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EconomyEuropeForeign PolicyMalta

Cyberattacks and crypto concerns pose challenges for Malta’s tech future

Malta is now the leading global hub when it comes to internet gaming, and the Mediterranean island is working to position itself as the leader for cryptocurrency and financial technology. However, a recent cyber-attack on the island-nation’s foremost bank, raised questions as to how vulnerable the country's gaming and fintech firms could be to cyber threats.

Less than a week before the February cyber-attack that crippled Malta’s Bank of Valletta (BOV), the nation’s largest bank, the Maltese Financial Services Authority (MFSA), issued a consultation paper on cybersecurity. The paper stated that the Authority, and those working within the cryptocurrency and blockchain industry, needed to adhere to the guidelines set out by the European Banking Authority (EBA), warning that more sophisticated cyber-attacks were a prevalent danger.

On February 13th and 14th, the hacking ‘group’ which has been dubbed as ‘EmpireMonkey’, struck BOV, compromising its systems and directing 13 million euros worth of fraudulent payments to bank accounts in the UK, Czech Republic, Hong Kong, and the US. Detailing the breach, Maltese Prime Minister, Joseph Muscat, said that the bank noticed the discrepancies when reconciling international transactions, on February 13th. The decision was taken, within half an hour, to suspend the banks services. They were reinstated on the morning of Thursday (February 14th), with the bank issuing a statement to reassure its clients, that business and customer deposits were not affected by the attack. To date, Bank of Valletta has recovered a significant amount of the fraudulent transfers.

Before BOV was targeted, the warning signs were apparent last October, with international banking giant, HSBC, being probed by a hacking ‘group’, believed to be EmpireMonkey. An internal IT security report, suggests that cyber security experts were made aware of the attempted attack, which targeted other Maltese banks too.

The hacking attempt used a tactic known as ‘phishing’, and in this case sent fraudulent e-mails, which pretended to be from the French stock market regulator. Phishing disguises emails as coming from official sources, and then, if the recipient clicks on the fraudulent link within the email, it can allow the hacker to access their data. In the HSBC case, the attack was detected and monitored. At the end of January, consultants became aware of another malicious document, which had been created on a domain and shared, with experts saying, “we have no information about the delivery, it was almost certainly a link in an email and occurred today [31 January] (…) it is likely that emails were delivered also using the same domain hosting the malicious document”. It is this email that likely compromised BOV.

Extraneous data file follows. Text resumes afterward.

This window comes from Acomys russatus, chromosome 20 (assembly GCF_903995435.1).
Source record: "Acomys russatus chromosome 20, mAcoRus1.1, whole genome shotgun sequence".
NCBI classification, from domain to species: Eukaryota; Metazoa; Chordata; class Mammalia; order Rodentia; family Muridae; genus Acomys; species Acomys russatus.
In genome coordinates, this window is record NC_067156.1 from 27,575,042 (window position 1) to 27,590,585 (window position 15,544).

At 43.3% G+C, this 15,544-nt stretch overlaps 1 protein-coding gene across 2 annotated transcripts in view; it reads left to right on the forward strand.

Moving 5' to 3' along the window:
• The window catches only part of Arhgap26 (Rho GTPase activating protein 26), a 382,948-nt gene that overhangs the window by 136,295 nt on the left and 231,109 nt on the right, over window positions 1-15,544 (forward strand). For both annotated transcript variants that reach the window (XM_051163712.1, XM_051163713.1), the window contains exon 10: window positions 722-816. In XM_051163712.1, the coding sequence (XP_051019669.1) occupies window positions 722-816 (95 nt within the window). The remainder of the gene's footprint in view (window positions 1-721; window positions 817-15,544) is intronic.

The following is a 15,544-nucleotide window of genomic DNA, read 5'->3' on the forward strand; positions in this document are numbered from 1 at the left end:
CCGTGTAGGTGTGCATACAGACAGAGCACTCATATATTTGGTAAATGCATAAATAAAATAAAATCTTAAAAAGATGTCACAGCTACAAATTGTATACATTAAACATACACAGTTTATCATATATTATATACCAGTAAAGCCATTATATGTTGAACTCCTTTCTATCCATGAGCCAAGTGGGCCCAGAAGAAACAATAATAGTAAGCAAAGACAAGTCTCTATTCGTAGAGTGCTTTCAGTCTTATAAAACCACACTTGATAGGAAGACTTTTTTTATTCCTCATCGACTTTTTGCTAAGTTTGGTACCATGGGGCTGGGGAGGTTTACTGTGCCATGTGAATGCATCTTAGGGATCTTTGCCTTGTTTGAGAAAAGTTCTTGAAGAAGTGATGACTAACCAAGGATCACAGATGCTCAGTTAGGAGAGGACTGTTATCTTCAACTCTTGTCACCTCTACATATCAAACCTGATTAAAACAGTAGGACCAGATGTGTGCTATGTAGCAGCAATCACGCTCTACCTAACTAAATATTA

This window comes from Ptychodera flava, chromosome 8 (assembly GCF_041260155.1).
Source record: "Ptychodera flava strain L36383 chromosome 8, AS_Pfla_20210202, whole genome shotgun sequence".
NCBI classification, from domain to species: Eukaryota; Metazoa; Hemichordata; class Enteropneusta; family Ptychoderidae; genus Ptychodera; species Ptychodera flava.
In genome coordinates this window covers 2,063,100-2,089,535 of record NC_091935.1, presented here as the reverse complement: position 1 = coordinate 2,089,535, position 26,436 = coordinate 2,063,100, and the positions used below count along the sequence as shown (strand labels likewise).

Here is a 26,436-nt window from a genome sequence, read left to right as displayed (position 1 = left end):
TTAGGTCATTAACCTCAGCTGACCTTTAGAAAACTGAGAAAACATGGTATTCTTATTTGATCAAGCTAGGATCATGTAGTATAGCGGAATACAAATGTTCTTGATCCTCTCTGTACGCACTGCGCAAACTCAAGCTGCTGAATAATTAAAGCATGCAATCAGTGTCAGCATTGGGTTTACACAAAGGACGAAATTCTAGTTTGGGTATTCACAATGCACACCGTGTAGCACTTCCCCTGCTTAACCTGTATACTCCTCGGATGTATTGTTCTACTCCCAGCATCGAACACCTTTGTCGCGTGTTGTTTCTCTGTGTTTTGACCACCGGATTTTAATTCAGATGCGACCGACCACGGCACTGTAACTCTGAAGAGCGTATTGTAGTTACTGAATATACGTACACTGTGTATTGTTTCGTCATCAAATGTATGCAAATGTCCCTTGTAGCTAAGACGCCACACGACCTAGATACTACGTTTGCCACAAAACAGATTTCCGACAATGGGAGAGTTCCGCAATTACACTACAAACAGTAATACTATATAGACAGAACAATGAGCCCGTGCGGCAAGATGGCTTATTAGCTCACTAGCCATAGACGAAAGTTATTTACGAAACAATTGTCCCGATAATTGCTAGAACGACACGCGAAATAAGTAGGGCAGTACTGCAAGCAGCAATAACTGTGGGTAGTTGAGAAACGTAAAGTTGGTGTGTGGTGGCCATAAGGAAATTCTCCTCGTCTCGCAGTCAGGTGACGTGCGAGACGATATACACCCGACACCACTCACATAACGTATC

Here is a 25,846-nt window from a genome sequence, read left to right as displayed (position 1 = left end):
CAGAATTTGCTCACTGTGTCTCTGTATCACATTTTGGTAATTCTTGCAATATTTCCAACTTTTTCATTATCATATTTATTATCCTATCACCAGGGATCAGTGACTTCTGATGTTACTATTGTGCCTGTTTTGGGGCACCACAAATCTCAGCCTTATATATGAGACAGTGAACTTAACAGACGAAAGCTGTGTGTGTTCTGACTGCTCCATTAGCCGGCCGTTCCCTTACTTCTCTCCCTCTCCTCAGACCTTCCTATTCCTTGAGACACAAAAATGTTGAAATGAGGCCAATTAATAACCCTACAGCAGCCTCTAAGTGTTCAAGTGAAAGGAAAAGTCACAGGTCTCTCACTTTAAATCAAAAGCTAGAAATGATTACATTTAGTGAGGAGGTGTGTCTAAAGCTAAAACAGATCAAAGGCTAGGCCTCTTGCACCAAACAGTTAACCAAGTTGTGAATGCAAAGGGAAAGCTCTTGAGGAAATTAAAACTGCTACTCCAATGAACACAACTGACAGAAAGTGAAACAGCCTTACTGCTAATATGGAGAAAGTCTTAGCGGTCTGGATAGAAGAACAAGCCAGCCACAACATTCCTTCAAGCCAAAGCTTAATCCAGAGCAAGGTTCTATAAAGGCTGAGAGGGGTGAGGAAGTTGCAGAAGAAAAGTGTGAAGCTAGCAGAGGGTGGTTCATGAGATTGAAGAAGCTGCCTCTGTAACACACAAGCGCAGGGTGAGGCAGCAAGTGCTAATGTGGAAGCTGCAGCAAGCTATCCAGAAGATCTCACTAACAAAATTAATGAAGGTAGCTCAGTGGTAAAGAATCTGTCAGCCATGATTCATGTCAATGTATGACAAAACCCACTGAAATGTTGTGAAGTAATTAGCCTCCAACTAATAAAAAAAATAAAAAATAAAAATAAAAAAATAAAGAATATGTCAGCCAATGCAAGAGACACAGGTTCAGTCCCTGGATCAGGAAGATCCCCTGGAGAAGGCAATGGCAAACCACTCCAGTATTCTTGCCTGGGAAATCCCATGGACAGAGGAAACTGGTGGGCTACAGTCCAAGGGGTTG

Bank of Valletta reassured its clients that business and customer deposits were not affected by the attack. Copyright: Piotr Swat / shutterstock.com

The attack shook confidence in Malta’s aspirations to be a financial and cryptocurrency hub, whilst the country was seeking to gain an early advantage in the provision of a welcoming environment for those in the cryptocurrency business, known as Virtual Financial Agents (VFA’s). Ahead of almost all other EU states, Malta has already established a regulatory framework for the industry. “We are the first EU jurisdiction to have a complete framework that caters for all key areas of risk; the risks to consumers, market integrity, financial crime and cyber security,” said Joseph Cuschieri, head of the Maltese financial regulator. Malta has legitimate aspirations in this area, building on its market-leading position in the online gaming industry, coupled with a growing financial services sector. However, Malta’s steadfast moves to become the leading European cryptocurrency hub, do not come without challenges.

According to the International Monetary Fund (IMF), the growth of cryptocurrency operations in Malta makes the  financial system vulnerable. The IMF said that this growth, along with the financial and remote gaming sectors, combined with a high demand for citizenship-by-investment, poses a threat to the nation’s financial security.  Christopher Buttigieg, a supervisor with Malta Financial Services Authority, admitted that “as a result of these failures, we have learnt how to strengthen our supervision”.

One of these steps has been to hire the services (on March 11th), of US Cyber-security firm, Ciphertrace, to assist in the regulation of those VFA’s operating, or seeking to operate, from Malta. The steps are primarily taken to secure funds, and prevent money laundering and illicit fund transfers, which could be used for organised crime, or in the financing of terrorism – concerns explicitly raised by the IMF.

“Being strongly aware of the money laundering and financing of terrorism risks associated with entities operating in this sphere, the decision has been taken to engage the services of Ciphertrace, in order to reduce fraud, and detect transactions with illegal sources of funds,” Cuschieri added.

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Ruairi Kavanagh

Ruairi is an Irish writer, editor and author with 25 years of experience across national and specialist media. He specialises in reporting on matters relating to education, development,emergency services, international affairs, defence and security with particular interest in European affairs, the Balkan region, the Middle East and Africa.

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